Sleeping Buffalo

In April, 2017, the day we released Sleeping Buffalo, free-ranging buffalo (or bison) were being trans-located back into the Banff National Park wilderness. This was the first time buffalo would set foot in this wilderness since the species was brought to its knees more than a century earlier. When we wrote the song for the album, the return of this great species was still a distant idea. But, through no small effort by all involved, things came together and today there is a free-ranging herd in Canada's first national park.

The buffalo on the cover of the album is a depiction of what a national park pass would have looked like in the 1930s and 1940s. When entering the park, visitors wired a brass buffalo to the grill of their radiators. They would never have seen a wild buffalo.

When we designed the album cover there were no images of buffalo in the park. So for the back cover we got creative. We teamed up with Johanne Janelle, a world-class wildlife photographer who captured the stunning colour image of a skull in Grasslands National Park. We took that image and created a photo-composition by merging the skull onto an empty meadow at the eastern edge of the Rockies that looks eastward at a feature called "Warden Rock" . Wouldn't it be something, we thought, if someday the lifecycle of the buffalo in Banff would come full circle.

With Sleeping Buffalo in print, we toured hard. From early 2017 until the pandemic shut us down this spring, we squeezed in 50 shows a year in some of the finest listening rooms in the west. It was frantic, but so much fun.

Songs like the Ballad of Bill Neish, Suicide Bridle, Backfire and Across the River began to grace every setlist. Ya Ha Tinda Bound was still our performance anthem, and we had a re-recorded version on this album (produced by Leeroy Stagger) with fantastic fiddler Calvin Vollrath. It was now exactly how we wanted it to sound.

To kick things off, we performed at the Banff Centre's Rolston Recital Hall with a full backup band - Bob Remington, Jack Loree and Scott Duncan (who many of you will recognize as our regular fiddler now). It was a magical night filled to the brim with our people at a spectacular performance venue right there on the slopes of the mountain the indigenous people of the region call the Sleeping Buffalo.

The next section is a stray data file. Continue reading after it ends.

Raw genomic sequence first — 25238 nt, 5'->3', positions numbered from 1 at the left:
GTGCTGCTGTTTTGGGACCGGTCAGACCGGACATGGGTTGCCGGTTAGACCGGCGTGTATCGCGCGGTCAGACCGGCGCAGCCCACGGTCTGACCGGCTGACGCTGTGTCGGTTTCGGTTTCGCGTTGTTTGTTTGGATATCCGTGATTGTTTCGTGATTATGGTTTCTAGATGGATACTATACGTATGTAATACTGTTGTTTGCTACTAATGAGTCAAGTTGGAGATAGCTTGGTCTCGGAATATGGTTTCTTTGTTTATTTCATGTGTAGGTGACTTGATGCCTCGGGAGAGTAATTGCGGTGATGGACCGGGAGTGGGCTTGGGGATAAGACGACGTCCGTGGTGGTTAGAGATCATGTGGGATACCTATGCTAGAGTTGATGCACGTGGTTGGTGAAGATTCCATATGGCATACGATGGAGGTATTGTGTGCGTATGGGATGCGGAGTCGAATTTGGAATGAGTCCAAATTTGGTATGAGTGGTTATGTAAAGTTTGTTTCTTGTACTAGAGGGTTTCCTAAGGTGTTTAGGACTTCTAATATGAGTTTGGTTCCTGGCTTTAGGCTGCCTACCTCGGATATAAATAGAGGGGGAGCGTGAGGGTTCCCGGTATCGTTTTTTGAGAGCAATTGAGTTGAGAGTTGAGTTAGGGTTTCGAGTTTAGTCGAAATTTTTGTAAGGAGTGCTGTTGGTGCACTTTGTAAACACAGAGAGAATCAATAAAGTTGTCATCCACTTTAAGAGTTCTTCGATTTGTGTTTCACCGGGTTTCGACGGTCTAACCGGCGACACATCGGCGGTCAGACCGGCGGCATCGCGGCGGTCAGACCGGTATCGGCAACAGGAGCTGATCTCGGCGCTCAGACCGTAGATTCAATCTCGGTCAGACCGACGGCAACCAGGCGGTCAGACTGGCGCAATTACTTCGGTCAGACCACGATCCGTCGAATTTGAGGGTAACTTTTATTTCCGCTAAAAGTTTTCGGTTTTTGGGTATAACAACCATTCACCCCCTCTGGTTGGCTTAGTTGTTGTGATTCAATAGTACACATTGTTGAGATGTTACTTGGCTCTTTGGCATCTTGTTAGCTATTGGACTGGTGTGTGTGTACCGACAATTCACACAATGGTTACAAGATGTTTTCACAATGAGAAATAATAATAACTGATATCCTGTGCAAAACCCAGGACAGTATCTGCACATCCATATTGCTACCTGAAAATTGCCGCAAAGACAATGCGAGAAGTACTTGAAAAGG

We recorded Sleeping Buffalo at producer Leeroy Stagger's brand new studio space back in Lethbridge. We brought in Bob Remington to play mandolin and up-and-comer Ryland Morantz was around to play some banjo on a few tracks and Jack Loree who also appeared on Bear 66 came down to lay down some of his sweet dobro sounds. Once we had the songs complete, we then sent them away to a number of session musicians to lay their parts over top. Using this technique we could ensure we got the best musicians to add colour to our songs. When the dust had settled we had something that we thought was the best work we had done. With Leeroy at his Rebeltone Ranch studio we had matured together for this 3rd collaboration. So it was a treat when we began to get some accolades in the music community. Shortly after its release Sleeping Buffalo was nominated for Album of the Year by the Alberta Country Music Association and Across the River was nominated for Song of the Year at the YYC Music awards. Recognition helps any artist, and with nominations in hand, we hit the road.

As ever, we included shortened versions of our stories on the album to ensure the after-show memories of The Wardens remain in some form. We're very proud of this album and where we arrived with it. Touring the album has improved us as a band and provided a seed bed for a new album.